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Interplay Between Multidimensional Frailty and Chronic Diseases: A Review

Despite the clinical emphasis placed on its physical characteristics, frailty remains a multidimensional, biopsychosocial disease which is directly associated with multimorbidity in community-dwelling older adults. Multimorbidity is further linked with increased mortality, declines in physical functioning, and polypharmacy amongst this patient population. In this vein, individual and pathophysiologically interconnected chronic diseases may drive multidimensional frailty. Studies exploring these associations, however, have primarily focused on frailty’s physical operationalisation.

This study investigated the associations between multidimensional frailty and six chronic diseases: diabetes mellitus, cancer, hypertension, arthrosis, urinary incontinence, and severe back disorder. To do so, it diffused the Tilburg Frailty Indicator (TFI), a user-friendly self-report questionnaire assessing biopsychosocial frailty, to a large cohort of Dutch older adults.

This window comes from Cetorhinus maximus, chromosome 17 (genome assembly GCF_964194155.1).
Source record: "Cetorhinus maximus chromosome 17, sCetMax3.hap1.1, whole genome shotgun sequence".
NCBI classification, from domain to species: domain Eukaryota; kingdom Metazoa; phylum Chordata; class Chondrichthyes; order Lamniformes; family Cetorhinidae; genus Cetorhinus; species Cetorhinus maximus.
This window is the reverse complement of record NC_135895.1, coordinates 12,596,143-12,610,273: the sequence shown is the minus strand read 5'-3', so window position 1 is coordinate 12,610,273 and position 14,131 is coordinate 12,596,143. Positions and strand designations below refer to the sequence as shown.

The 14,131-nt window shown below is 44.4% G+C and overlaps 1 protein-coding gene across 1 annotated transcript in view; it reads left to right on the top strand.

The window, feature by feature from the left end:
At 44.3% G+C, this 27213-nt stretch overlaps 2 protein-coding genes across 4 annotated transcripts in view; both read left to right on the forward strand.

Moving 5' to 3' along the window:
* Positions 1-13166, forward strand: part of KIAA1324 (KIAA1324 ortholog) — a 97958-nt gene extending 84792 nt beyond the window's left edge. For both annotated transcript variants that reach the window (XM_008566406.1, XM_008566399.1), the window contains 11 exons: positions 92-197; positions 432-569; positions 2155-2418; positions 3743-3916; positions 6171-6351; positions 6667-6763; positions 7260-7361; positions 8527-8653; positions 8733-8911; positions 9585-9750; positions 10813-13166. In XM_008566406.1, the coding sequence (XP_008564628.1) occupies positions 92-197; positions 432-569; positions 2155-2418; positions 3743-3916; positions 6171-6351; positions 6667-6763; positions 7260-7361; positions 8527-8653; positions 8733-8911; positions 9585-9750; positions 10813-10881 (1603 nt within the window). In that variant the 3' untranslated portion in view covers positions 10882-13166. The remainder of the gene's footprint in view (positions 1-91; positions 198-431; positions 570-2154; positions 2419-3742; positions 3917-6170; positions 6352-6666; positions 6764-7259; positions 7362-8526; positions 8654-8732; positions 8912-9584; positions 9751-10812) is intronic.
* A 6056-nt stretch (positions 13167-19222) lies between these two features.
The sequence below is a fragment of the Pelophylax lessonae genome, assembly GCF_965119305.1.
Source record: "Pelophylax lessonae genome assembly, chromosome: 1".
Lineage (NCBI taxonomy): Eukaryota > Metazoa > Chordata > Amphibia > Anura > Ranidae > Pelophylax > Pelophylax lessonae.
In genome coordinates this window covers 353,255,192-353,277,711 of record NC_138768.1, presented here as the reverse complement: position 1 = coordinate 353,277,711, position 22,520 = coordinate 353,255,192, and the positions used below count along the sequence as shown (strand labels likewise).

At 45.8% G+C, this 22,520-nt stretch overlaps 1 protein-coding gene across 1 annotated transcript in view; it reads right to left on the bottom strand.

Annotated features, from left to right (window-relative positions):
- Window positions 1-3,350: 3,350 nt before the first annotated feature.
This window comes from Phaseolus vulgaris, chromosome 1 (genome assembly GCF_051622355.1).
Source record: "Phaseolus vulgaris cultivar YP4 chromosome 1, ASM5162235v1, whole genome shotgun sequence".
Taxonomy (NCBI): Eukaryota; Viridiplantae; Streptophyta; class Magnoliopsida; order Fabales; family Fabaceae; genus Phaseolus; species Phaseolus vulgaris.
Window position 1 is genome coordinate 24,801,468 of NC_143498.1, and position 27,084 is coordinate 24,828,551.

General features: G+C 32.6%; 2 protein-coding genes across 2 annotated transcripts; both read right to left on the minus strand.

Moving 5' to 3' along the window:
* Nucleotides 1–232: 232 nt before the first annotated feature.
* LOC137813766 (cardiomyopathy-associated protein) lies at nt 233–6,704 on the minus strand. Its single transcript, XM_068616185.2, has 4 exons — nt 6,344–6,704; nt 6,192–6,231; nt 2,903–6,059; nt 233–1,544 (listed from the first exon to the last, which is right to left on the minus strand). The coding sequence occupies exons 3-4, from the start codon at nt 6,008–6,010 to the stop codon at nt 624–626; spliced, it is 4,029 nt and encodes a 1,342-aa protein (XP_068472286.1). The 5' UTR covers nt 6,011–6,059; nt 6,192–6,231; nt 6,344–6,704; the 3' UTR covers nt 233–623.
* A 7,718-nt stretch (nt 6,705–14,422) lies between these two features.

Key learnings:

The analysed chronic diseases displayed the strongest associations with total and physical frailty. Only hypertension, urinary incontinence, arthrosis, and severe back disorder were associated with all biopsychosocial variables underpinning multidimensional frailty. Urinary incontinence and severe back disorder displayed the strongest associations with multidimensional frailty, a finding with implications for the management of affected patients. Lastly, no synergy was noted between chronic diseases with regard to frailty development and progression.

Reviewed by: S. Duarte

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